Filing The Right Bankruptcy Case Under The Proper Chapter

Chapter 7 or Chapter 13

For consumers who are thinking about filing for bankruptcy, the advice of which chapter to file from an attorney is the most critical piece of information right from the start. The difference between Chapter 7 and Chapter 13 is significant. Chapter 7 is known as a fresh start which allows for the elimination of miscellaneous, unsecured debt such as credit cards, medical bills, personal loans, utility bills and debts for other types of services. The case typically lasts no longer than four months and most debt will be eliminated with the exception of student loans, parking tickets, recent taxes, child support, maintenance, and other nondischargeable debt. Chapter 13, on the other hand, is a debt reorganization plan which will last anywhere from 3 to 5 years. The debtor is required to make monthly payments to a chapter 13 trustee of all of his or her disposable income per month. The trustee then pays the creditors pursuant to a plan which is filed and confirmed shortly after filing.

Chapter 7 Recommendation

As you can see, the difference between a fresh start, which is almost immediate, and a reorganization plan, which will last 3 to 5 years is a tremendous difference. The debtor is relying upon the expertise of the attorney to guide them and advise them as to the proper filing. There are so many problems that can occur by filing a case under the wrong chapter. Let’s begin with filing a chapter 7 when the debtor is not eligible. There are certain income requirements or guidelines which enable one to file a chapter 7 fresh start. There is the statutory means test which is a mathematical test to determine whether someone has the ability to repay a portion of his debt over time. This figure is based upon family size, income, and IRS guidelines for items such as food, clothing, housing, transportation and the like. There is also the second prong to the test which is whether or not the debtor has available income per month. If the debtor fails either one of these two tests, then the chapter 7 case will either be converted to a chapter 13 or dismissed on a motion by the United States Trustee.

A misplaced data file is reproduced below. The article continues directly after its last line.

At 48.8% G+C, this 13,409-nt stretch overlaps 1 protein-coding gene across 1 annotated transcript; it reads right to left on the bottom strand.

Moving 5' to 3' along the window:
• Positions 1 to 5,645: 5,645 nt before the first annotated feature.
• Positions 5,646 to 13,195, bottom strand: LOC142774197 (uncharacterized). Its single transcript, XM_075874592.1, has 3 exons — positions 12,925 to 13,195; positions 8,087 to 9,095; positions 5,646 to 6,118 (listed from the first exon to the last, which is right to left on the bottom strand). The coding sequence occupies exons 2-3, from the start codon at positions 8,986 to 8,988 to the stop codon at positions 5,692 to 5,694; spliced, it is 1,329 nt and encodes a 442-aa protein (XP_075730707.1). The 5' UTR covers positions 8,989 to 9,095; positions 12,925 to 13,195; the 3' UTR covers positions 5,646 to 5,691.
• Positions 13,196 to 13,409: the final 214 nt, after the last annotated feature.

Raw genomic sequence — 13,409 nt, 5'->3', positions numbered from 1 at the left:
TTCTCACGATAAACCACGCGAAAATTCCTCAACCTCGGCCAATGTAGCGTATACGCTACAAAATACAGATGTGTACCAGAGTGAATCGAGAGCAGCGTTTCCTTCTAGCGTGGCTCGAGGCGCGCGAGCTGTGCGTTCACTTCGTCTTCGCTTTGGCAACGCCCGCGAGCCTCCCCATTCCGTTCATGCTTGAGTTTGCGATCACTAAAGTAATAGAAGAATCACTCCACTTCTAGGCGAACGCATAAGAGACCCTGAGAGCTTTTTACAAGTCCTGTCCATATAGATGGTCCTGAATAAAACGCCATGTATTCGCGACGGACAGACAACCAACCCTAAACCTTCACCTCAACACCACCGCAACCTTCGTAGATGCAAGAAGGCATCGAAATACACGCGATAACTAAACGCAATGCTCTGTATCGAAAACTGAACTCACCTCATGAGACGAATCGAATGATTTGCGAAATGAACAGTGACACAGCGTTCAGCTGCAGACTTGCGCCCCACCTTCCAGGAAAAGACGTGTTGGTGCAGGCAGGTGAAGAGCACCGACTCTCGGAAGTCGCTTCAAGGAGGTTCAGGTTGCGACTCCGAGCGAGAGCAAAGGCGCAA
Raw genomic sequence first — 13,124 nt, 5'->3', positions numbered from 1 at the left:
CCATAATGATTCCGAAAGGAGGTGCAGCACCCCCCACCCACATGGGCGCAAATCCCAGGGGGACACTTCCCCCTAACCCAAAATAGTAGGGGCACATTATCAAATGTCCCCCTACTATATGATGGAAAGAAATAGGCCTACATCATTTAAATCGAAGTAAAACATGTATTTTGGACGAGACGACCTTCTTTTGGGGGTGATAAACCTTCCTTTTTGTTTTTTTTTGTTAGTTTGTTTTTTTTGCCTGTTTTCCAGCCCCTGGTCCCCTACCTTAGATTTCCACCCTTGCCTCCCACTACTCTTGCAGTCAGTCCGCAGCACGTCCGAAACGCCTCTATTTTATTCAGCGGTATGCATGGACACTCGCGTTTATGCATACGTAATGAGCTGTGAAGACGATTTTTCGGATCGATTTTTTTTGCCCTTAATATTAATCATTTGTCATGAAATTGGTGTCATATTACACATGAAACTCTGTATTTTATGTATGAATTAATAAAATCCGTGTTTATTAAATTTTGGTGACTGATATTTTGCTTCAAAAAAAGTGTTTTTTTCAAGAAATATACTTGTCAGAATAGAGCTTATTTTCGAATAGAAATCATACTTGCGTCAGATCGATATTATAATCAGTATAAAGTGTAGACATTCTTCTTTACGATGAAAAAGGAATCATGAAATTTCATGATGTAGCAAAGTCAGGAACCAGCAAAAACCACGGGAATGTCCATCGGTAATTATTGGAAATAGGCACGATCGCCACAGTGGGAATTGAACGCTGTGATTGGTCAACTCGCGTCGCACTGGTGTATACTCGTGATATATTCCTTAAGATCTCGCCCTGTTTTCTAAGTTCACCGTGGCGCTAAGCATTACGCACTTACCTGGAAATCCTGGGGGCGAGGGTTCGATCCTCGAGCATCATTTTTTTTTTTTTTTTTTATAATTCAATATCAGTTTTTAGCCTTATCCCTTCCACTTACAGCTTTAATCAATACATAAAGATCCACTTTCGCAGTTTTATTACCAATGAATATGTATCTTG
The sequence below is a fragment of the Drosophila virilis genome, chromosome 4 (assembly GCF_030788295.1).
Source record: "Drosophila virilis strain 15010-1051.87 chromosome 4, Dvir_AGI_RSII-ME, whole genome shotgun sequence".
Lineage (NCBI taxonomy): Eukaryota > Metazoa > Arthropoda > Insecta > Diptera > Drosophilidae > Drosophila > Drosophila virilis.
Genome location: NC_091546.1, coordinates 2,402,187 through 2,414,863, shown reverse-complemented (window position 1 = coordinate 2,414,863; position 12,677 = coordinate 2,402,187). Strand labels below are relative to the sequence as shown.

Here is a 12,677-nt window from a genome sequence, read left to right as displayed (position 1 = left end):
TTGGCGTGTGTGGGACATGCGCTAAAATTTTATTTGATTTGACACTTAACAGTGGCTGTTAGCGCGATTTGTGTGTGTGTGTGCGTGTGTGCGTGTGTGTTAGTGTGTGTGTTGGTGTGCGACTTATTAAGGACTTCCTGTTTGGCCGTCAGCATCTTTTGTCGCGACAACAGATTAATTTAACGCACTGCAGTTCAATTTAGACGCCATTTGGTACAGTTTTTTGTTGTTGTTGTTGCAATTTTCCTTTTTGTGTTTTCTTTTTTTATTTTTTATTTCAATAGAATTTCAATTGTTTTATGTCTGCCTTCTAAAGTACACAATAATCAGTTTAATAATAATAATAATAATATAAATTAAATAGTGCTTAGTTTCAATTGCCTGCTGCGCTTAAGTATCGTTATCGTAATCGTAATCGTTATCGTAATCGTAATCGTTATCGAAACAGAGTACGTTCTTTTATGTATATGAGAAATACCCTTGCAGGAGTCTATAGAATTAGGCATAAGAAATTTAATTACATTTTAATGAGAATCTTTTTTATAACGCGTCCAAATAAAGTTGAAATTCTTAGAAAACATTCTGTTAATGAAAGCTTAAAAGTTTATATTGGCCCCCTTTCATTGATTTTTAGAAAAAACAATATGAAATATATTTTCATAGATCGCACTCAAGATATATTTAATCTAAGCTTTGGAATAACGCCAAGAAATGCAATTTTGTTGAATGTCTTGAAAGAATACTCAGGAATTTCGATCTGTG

Chapter 13 Recommendation

Let’s now look to the chapter 13 issues. If the debtor does not have the income to support a chapter 13 plan, then the case will never get very far from the starting point. Many debtors, in an effort to save property, propose a chapter 13 plan when it is completely un-feasible. They simply do not have the income above and beyond their monthly expenses to fund the plan. The proper advice from an attorney should be to advise on chapter 7 when a chapter 13 is unfeasible. However, many attorneys will make an effort to have a chapter 13 plan confirmed. They feel that they are satisfying the clients’ desires as well as earning a potential fee under Chapter 13 bankruptcy law. In my opinion, if the case does not have a realistic chance for success at the outset, then I would discourage a chapter 13 filing.

Experienced Bankruptcy Attorney

As you can see, there are many variables that go into determining or analyzing whether a chapter 7 or Chapter 13 bankruptcy is appropriate. This is not a simple issue whatsoever. The attorney has to have the expertise and experience to understand what works under Chapter 7 and what works under Chapter 13. It is quite a disservice to advise somebody to file under an inappropriate chapter which is going to lead to a terrible result. This is where the expertise of the attorney comes into play. Be careful about hiring an attorney who doesn’t have significant experience in both chapter 7 and Chapter 13 cases. The advice that you receive from the beginning will make a significant impact on the total outcome and end result of your case.

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